I’ve been studying fine tailoring, meticulously, for years.
I graduated from the menswear pattern-making and design program at NYC’s Fashion Institute of Technology, I managed the measuring and fitting at one of the city’s premiere bespoke clothiers, and I’ve worked with master tailors in the United States, Europe and Asia.
Throughout this process, the first thing that struck me was how little the average guy knows about clothing manufacturing, even those who are obsessed with “proper fit”.
Therefore, I’m starting this on-going segment on TSB Daily called the “Garment Doctor Series” where I will try to break-down common fit issues in a practical, straight-forward manner for our readers. Throughout this series we will discuss “proper fit” and highlight common tailoring issues along with their causes, symptoms and, ultimately, remedies.
To begin, the photo directly below shows how a properly-fitting suit should look in a standing, natural position (in my opinion). Notice the fabric is drapping cleanly across the body, providing full three-dimensional coverage without any visible pulling, creasing or wrinkling.
Common Issue: side “crunching” caused by a low shoulder.
Everybody is unique and every body is uneven in some way. This is why becoming a master bespoke tailor is a lifelong pursuit – they’re engineers who use complex geometry to work two-dimensional fabric around the laws of physics and gravity.
Most of us have one shoulder that sits physically lower than the other (this can be caused by genetics, injuries, overusing one side of the body, carrying an unbalanced load routinely, etc).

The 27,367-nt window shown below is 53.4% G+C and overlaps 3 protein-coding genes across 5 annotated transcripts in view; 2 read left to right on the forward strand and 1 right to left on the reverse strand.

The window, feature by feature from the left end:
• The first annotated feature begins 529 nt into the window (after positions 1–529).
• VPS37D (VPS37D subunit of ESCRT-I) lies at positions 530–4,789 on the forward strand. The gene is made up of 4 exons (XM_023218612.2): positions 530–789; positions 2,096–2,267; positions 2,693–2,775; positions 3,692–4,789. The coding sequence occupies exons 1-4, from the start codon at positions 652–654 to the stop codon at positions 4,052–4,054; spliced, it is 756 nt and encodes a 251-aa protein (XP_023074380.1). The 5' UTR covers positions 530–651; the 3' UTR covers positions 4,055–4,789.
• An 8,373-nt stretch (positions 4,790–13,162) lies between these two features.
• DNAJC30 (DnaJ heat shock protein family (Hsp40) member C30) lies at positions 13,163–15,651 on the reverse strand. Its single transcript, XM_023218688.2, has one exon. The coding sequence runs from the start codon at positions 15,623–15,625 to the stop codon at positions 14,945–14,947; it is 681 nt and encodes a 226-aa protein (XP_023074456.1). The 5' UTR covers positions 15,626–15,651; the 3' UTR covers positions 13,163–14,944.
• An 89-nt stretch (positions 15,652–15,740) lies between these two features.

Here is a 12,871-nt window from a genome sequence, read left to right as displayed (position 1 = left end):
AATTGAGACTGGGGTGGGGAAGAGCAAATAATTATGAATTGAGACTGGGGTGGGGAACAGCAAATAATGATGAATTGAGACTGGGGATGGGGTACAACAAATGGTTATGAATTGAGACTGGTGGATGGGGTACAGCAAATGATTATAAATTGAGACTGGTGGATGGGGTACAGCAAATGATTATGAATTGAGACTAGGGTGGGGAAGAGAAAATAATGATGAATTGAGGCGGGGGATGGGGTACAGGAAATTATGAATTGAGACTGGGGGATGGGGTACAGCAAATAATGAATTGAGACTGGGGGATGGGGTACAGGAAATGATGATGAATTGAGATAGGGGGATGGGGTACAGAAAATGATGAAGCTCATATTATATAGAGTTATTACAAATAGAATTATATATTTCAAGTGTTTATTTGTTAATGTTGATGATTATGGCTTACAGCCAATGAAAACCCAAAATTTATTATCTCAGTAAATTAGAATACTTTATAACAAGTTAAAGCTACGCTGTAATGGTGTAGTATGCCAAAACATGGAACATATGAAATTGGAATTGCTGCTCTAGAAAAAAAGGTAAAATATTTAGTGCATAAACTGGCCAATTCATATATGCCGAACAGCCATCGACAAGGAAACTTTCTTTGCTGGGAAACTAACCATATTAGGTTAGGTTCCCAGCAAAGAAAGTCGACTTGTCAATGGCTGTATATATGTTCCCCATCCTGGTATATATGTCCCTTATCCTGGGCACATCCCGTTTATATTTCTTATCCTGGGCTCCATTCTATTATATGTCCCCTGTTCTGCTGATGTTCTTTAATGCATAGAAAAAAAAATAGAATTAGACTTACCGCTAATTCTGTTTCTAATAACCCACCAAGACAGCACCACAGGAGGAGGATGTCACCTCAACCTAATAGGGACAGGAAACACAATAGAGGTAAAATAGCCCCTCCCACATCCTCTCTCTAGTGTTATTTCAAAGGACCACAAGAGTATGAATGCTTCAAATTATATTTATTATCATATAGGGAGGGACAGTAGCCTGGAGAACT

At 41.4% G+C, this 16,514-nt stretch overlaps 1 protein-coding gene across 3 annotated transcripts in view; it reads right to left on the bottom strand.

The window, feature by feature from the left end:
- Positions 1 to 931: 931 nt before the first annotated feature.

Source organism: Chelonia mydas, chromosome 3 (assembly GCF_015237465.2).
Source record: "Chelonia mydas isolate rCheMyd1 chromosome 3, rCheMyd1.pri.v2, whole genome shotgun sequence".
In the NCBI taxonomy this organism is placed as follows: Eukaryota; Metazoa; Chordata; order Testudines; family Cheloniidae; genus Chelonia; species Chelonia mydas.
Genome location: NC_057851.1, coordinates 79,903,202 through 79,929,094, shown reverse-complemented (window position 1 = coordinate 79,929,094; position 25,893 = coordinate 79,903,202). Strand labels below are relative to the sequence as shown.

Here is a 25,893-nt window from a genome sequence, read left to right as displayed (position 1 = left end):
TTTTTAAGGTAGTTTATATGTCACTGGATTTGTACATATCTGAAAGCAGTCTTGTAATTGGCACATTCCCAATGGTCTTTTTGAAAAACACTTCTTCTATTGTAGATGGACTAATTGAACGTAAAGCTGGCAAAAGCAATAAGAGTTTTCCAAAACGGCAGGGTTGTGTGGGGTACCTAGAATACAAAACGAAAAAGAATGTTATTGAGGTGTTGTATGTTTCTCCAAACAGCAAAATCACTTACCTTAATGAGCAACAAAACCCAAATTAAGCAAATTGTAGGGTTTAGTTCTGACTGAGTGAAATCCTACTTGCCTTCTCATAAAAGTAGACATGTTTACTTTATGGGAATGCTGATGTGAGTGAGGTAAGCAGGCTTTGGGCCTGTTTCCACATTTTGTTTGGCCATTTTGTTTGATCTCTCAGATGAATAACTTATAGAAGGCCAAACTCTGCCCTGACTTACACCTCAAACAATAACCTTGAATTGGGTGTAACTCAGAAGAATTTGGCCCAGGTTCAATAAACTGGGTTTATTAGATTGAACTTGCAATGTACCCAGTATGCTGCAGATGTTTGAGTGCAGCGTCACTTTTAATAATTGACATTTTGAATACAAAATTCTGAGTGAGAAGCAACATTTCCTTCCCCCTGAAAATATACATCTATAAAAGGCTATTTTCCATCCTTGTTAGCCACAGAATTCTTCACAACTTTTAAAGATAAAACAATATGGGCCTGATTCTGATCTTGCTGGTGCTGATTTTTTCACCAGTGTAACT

If the jacket is not properly cut for uneven shoulder slope, the following can occur:
The fix: there are two possible fixes to this issue.
1. Cutting down the low shoulder to accurately follow the slope of the body. This is major surgery. It involves removing the sleeve, seperating the front and back panels, and recutting the shoulder lines. You’re looking at probably $100+ in alteration charges – if your tailor even offers this service.
2. Add minimal padding to “lift” the low shoulder. When some guys hear the words shoulder padding they freak-out because of the current obsession with the “soft shoulder”. Keep in mind that padding will not make the point-to-point of the shoulders any wider. It will simply balance out your right and left slopes for better symmetry and smoothen out the “crunching”. This is a much easier fix for the tailor. He simply trims and fits the pad as needed, opens up the jacket lining beneath the shoulder and sets the pad in place. He may also need to move the front button a fraction, since the panels might shift as a result of the new pad.
I hope some of you found this helpful. My intentions are not to have guys running to the tailor to fix every little wrinkle (life is all about trade-offs), I simply want to share what I’ve learned about tailoring and alterations to help guys understand what is possible and what isn’t.
More garment issues and alteration suggestions to come.
Yours in style,